I saw the company doctor on 1st February and he recommended a meeting to discuss my return to work. I have set my mind on going back to work as a goal to aim for in my stroke recovery. I realise I couldn't work anywhere near full time, but I have been thinking about what I would need and how I would go about working, with my current limitations.

Then today, my boss came to see me with figures for ill-health retirement, which they are prepared to offer me. So I have a life-changing decision to make. Pray for me, and I'll let you know.

Saturday, 19 February 2011

Scribbling Saturday: Character Arcs

Being driven by plot as I am, it is difficult to remember that the characters have to progress as well. Characters, must be well-defined and rounded, so that readers can get involved in their story, but the main character(s) have to have their own development, have to go on their own journey. Sometimes I forget that.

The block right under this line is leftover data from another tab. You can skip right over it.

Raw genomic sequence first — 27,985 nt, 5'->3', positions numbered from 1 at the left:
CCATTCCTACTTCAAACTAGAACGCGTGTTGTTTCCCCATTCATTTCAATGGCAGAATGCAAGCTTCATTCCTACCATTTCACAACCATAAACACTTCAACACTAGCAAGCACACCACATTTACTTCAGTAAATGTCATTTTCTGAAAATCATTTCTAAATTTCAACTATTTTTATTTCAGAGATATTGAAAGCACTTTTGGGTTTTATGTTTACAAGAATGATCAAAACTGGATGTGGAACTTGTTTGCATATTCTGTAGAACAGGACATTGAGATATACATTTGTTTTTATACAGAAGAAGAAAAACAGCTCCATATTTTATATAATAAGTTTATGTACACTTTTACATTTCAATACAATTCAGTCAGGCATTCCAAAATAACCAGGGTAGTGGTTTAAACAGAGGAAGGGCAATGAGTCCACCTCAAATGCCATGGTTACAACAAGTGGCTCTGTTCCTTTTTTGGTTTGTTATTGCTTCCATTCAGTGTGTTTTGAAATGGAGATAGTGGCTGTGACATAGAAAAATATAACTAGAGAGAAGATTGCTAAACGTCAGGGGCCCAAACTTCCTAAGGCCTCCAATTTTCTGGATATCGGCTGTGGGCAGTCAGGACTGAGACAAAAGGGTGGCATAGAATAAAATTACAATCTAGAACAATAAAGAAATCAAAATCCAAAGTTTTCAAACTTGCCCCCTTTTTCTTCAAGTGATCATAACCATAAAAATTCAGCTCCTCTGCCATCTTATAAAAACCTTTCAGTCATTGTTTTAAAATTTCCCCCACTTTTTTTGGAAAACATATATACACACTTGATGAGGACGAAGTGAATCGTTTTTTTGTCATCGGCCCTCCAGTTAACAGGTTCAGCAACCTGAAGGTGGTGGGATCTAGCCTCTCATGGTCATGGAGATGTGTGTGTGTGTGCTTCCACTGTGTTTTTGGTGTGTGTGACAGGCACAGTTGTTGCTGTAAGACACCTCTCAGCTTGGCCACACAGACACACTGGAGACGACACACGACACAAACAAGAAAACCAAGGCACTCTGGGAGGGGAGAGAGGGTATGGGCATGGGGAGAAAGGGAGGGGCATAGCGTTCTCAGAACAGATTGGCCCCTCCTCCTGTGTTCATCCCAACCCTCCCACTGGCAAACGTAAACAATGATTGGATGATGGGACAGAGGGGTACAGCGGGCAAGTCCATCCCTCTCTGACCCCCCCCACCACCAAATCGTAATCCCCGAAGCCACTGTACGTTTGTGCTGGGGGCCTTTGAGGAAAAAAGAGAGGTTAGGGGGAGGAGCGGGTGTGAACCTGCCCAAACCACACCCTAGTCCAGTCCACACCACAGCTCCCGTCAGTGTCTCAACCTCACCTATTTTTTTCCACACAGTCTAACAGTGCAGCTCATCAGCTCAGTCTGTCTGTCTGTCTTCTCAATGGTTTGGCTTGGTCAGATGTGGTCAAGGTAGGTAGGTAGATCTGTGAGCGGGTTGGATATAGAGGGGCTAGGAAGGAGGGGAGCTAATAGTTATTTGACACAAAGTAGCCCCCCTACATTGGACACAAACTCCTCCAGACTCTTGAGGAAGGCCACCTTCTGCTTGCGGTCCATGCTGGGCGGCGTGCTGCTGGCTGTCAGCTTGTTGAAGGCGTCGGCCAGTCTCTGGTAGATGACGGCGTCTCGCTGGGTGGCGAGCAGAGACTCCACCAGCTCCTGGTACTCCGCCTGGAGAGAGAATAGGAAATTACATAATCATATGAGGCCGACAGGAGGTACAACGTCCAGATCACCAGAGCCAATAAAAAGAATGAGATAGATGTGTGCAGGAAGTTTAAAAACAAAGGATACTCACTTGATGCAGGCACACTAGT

So what do you do when the novel is already written, and you don't know whether your characters really have a story arc of their own? 'Intruders' is currently 58 thousand words - that's a lot to pick apart and look for character arcs. Then I had an idea.

I made a spreadsheet! Listen carefully. Column 1: Chapter number. Column 2: Scene number. Column 3: Scene title. Then one column for each character. Then I went quickly through each scene and noted down under the relevant characters what each character did. It only took me a couple of hours while watching TV.